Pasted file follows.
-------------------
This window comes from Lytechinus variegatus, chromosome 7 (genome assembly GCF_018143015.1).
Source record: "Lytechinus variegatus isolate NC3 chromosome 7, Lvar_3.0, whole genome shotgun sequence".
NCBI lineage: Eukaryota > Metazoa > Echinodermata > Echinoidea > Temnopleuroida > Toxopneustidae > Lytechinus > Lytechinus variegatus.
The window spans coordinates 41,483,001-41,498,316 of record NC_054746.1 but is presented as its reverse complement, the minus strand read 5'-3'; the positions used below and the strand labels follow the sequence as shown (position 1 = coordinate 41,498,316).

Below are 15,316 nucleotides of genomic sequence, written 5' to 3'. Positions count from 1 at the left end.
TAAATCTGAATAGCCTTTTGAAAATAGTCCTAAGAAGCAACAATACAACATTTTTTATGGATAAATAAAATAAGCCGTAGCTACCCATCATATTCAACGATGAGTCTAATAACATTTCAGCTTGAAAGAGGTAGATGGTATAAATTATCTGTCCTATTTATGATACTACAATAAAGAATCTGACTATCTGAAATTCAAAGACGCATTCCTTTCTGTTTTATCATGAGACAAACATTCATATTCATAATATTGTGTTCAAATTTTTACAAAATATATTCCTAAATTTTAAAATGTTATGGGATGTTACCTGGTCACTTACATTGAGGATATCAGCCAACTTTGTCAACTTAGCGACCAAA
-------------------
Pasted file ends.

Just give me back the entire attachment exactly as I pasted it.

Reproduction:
This window comes from Lytechinus variegatus, chromosome 7 (genome assembly GCF_018143015.1).
Source record: "Lytechinus variegatus isolate NC3 chromosome 7, Lvar_3.0, whole genome shotgun sequence".
NCBI lineage: Eukaryota > Metazoa > Echinodermata > Echinoidea > Temnopleuroida > Toxopneustidae > Lytechinus > Lytechinus variegatus.
The window spans coordinates 41,483,001-41,498,316 of record NC_054746.1 but is presented as its reverse complement, the minus strand read 5'-3'; the positions used below and the strand labels follow the sequence as shown (position 1 = coordinate 41,498,316).

Below are 15,316 nucleotides of genomic sequence, written 5' to 3'. Positions count from 1 at the left end.
TAAATCTGAATAGCCTTTTGAAAATAGTCCTAAGAAGCAACAATACAACATTTTTTATGGATAAATAAAATAAGCCGTAGCTACCCATCATATTCAACGATGAGTCTAATAACATTTCAGCTTGAAAGAGGTAGATGGTATAAATTATCTGTCCTATTTATGATACTACAATAAAGAATCTGACTATCTGAAATTCAAAGACGCATTCCTTTCTGTTTTATCATGAGACAAACATTCATATTCATAATATTGTGTTCAAATTTTTACAAAATATATTCCTAAATTTTAAAATGTTATGGGATGTTACCTGGTCACTTACATTGAGGATATCAGCCAACTTTGTCAACTTAGCGACCAAA